Many inexperienced traders believe that in order to make the most potential profit out of each trade they need to take great risks. This is a common misconception that often leads to rushed decisions, unnecessary risks, and financial losses. In reality, one of the most important factors for being successful in the foreign exchange market is efficient risk management.
Risk management in Forex is a highly debatable topic that involves different opinions on what proper money and risk management actually is. Since Forex is associated with different types of risk emerging from unexpected market movements, use of leverage, etc., traders need to address various issues and protect themselves against dangers of varied nature.
Determine How Much You Can Risk Per Trade
A common mistake in currency trading, especially among beginner traders, is risking more than they can afford to lose. Being too aggressive in the beginning would most likely lead to huge financial losses. Even if an aggressive trading strategy has worked perfectly with a demo account, there is no guarantee that it would be effective once traders open a real money account and put their money on the line.
This is why traders should carefully determine the correct position size beforehand and set a limit (in percentage or dollar amount) to the money they will risk on each trade. Most experts recommend that novices should risk no more than 1% of their account – for instance, those who have $10,000 in their account should not risk more than $100 per trade. Experienced Forex traders often follow the 2% rule. This way, they can be certain that they would not lose a lot of money even if they make the wrong decision 10 times in a row.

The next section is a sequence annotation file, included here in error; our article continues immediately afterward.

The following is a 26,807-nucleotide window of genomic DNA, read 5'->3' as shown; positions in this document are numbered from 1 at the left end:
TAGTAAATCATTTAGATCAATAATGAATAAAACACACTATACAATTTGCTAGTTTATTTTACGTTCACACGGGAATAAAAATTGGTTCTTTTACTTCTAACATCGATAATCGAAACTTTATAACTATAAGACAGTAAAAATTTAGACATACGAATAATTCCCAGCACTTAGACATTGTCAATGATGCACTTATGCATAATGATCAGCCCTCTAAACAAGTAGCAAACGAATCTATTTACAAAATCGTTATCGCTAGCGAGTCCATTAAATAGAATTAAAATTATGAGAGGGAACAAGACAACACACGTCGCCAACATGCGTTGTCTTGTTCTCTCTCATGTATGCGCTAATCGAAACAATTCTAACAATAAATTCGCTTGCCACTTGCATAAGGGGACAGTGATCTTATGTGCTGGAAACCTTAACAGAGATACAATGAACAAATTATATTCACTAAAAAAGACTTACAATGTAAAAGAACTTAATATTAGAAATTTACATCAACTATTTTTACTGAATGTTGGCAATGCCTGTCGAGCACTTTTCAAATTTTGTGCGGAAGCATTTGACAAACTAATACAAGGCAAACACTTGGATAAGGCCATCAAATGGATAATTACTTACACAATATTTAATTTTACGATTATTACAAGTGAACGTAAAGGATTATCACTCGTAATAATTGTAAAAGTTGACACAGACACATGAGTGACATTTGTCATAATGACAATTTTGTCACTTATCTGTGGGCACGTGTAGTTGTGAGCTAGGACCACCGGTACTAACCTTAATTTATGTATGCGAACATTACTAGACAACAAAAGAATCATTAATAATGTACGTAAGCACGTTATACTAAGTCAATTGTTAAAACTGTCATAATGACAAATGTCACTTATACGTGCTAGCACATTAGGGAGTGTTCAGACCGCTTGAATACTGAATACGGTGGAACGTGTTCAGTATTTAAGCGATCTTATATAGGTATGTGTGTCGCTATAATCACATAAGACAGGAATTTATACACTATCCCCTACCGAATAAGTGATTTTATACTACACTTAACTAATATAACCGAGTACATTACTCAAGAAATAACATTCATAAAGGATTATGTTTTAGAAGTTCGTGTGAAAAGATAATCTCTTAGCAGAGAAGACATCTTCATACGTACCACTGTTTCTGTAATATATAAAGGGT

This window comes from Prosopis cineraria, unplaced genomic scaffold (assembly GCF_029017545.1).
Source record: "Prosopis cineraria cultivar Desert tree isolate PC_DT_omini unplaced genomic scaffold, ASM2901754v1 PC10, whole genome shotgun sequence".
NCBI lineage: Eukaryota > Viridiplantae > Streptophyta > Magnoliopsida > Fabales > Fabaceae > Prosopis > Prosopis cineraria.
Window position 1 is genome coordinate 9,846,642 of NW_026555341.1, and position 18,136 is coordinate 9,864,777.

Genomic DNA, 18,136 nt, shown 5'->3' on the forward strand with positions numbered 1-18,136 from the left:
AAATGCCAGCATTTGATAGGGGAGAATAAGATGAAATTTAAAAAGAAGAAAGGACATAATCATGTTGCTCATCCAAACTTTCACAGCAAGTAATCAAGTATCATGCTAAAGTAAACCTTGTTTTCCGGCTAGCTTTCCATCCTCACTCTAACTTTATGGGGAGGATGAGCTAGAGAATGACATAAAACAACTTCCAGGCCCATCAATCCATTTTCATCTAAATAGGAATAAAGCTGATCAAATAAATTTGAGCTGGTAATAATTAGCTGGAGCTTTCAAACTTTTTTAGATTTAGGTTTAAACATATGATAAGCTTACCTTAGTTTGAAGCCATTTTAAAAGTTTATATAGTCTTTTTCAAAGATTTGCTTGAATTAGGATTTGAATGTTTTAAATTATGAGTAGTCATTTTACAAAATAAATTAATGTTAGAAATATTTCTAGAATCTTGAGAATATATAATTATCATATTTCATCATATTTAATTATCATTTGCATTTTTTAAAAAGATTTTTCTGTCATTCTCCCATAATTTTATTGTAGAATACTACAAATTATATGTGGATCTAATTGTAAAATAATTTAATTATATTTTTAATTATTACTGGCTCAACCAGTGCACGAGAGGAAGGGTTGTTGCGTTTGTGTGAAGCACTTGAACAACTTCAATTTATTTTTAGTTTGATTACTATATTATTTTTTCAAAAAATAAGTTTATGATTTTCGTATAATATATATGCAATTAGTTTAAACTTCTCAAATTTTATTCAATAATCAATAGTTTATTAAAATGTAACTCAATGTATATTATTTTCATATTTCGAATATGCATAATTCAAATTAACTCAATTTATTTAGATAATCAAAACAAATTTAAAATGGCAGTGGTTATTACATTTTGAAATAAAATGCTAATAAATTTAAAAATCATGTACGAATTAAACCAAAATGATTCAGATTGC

Limit the Leverage
Leverage is one of the most interesting advantages of Forex trading since it gives traders the opportunity to multiply their potential profits from a successful trade. At the same, however, the use of leverage multiplies the potential losses, which is why beginner traders should try to limit the leverage they use.
For instance, taking a 400:1 leverage on a $200 account means you can place a trade for up to $80,000. With leverage of 10:1, the maximum trade that can be made will be $2,000. Clearly, the higher leverage increases the trader’s exposure to risk and if not used correctly, it could result in losing the entire account balance. To limit the risk, novices should stick to smaller leverage ratios such as 2:1, 5:1 or up to 10:1.
The foreign exchange market can move in an unpredictable way and this is more common than you think. This uncertainty is particularly dangerous to those who are just starting with the Forex market because they may not have yet developed mechanisms to protect themselves against excessive losses. One of these mechanisms is known as a stop loss and it is a wonderful tool for limiting one’s financial losses – they cannot be prevented entirely, however.
The stop loss allows traders to close a losing position at some predetermined point. This point will be a specified amount of pips away from the entry price – for instance, if the price moves 50 pips away from the entry price, the stop loss triggers automatically and the trader limits the losses that could be incurred without this function. There are different types of stops in Forex trading but the most common ones include equity stops, chart stops, margin stops, and volatility stops.
Negative Balance Protection
Significant economic events and sudden market movements may drastically affect the value of currencies. In Forex trading, this is particularly dangerous because of the use of leveraged positions by the majority of traders. Due to the high volatility and the huge price fluctuations that may occur, traders can lose their entire equity. Moreover, they may lose more than they have in their account and their balance becomes negative.